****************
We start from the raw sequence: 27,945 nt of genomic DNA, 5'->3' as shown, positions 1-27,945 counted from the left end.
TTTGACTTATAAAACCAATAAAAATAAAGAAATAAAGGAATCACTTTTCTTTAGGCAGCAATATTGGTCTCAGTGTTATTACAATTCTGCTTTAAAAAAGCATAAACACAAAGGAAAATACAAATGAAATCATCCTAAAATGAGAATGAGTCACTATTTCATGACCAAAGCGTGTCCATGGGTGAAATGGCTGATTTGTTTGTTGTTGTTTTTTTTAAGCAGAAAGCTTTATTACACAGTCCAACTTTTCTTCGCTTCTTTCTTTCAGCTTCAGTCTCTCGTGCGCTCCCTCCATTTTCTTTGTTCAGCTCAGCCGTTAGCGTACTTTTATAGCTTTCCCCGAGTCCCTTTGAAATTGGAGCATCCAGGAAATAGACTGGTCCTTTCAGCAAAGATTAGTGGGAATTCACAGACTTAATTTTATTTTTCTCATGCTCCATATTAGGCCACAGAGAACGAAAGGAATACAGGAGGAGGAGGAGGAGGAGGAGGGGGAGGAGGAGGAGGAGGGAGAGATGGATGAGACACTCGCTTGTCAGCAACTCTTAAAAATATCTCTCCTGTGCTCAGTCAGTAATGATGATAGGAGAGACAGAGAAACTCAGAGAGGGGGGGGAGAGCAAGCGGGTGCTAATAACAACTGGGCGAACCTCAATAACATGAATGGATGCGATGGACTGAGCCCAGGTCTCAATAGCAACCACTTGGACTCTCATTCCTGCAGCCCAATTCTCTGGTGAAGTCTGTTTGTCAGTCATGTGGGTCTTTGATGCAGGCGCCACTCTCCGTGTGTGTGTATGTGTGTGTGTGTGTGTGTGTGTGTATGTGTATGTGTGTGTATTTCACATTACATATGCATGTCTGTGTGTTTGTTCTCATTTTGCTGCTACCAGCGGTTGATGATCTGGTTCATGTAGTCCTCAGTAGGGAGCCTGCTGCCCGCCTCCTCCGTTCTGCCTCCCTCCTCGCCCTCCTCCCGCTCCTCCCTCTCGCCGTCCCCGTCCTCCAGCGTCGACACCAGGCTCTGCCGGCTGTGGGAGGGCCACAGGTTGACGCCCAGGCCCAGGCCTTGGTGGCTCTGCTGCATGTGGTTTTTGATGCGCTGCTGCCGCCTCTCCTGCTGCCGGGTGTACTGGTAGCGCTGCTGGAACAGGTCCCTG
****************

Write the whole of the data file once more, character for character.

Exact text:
We start from the raw sequence: 27,945 nt of genomic DNA, 5'->3' as shown, positions 1-27,945 counted from the left end.
TTTGACTTATAAAACCAATAAAAATAAAGAAATAAAGGAATCACTTTTCTTTAGGCAGCAATATTGGTCTCAGTGTTATTACAATTCTGCTTTAAAAAAGCATAAACACAAAGGAAAATACAAATGAAATCATCCTAAAATGAGAATGAGTCACTATTTCATGACCAAAGCGTGTCCATGGGTGAAATGGCTGATTTGTTTGTTGTTGTTTTTTTTAAGCAGAAAGCTTTATTACACAGTCCAACTTTTCTTCGCTTCTTTCTTTCAGCTTCAGTCTCTCGTGCGCTCCCTCCATTTTCTTTGTTCAGCTCAGCCGTTAGCGTACTTTTATAGCTTTCCCCGAGTCCCTTTGAAATTGGAGCATCCAGGAAATAGACTGGTCCTTTCAGCAAAGATTAGTGGGAATTCACAGACTTAATTTTATTTTTCTCATGCTCCATATTAGGCCACAGAGAACGAAAGGAATACAGGAGGAGGAGGAGGAGGAGGAGGGGGAGGAGGAGGAGGAGGGAGAGATGGATGAGACACTCGCTTGTCAGCAACTCTTAAAAATATCTCTCCTGTGCTCAGTCAGTAATGATGATAGGAGAGACAGAGAAACTCAGAGAGGGGGGGGAGAGCAAGCGGGTGCTAATAACAACTGGGCGAACCTCAATAACATGAATGGATGCGATGGACTGAGCCCAGGTCTCAATAGCAACCACTTGGACTCTCATTCCTGCAGCCCAATTCTCTGGTGAAGTCTGTTTGTCAGTCATGTGGGTCTTTGATGCAGGCGCCACTCTCCGTGTGTGTGTATGTGTGTGTGTGTGTGTGTGTGTGTATGTGTATGTGTGTGTATTTCACATTACATATGCATGTCTGTGTGTTTGTTCTCATTTTGCTGCTACCAGCGGTTGATGATCTGGTTCATGTAGTCCTCAGTAGGGAGCCTGCTGCCCGCCTCCTCCGTTCTGCCTCCCTCCTCGCCCTCCTCCCGCTCCTCCCTCTCGCCGTCCCCGTCCTCCAGCGTCGACACCAGGCTCTGCCGGCTGTGGGAGGGCCACAGGTTGACGCCCAGGCCCAGGCCTTGGTGGCTCTGCTGCATGTGGTTTTTGATGCGCTGCTGCCGCCTCTCCTGCTGCCGGGTGTACTGGTAGCGCTGCTGGAACAGGTCCCTG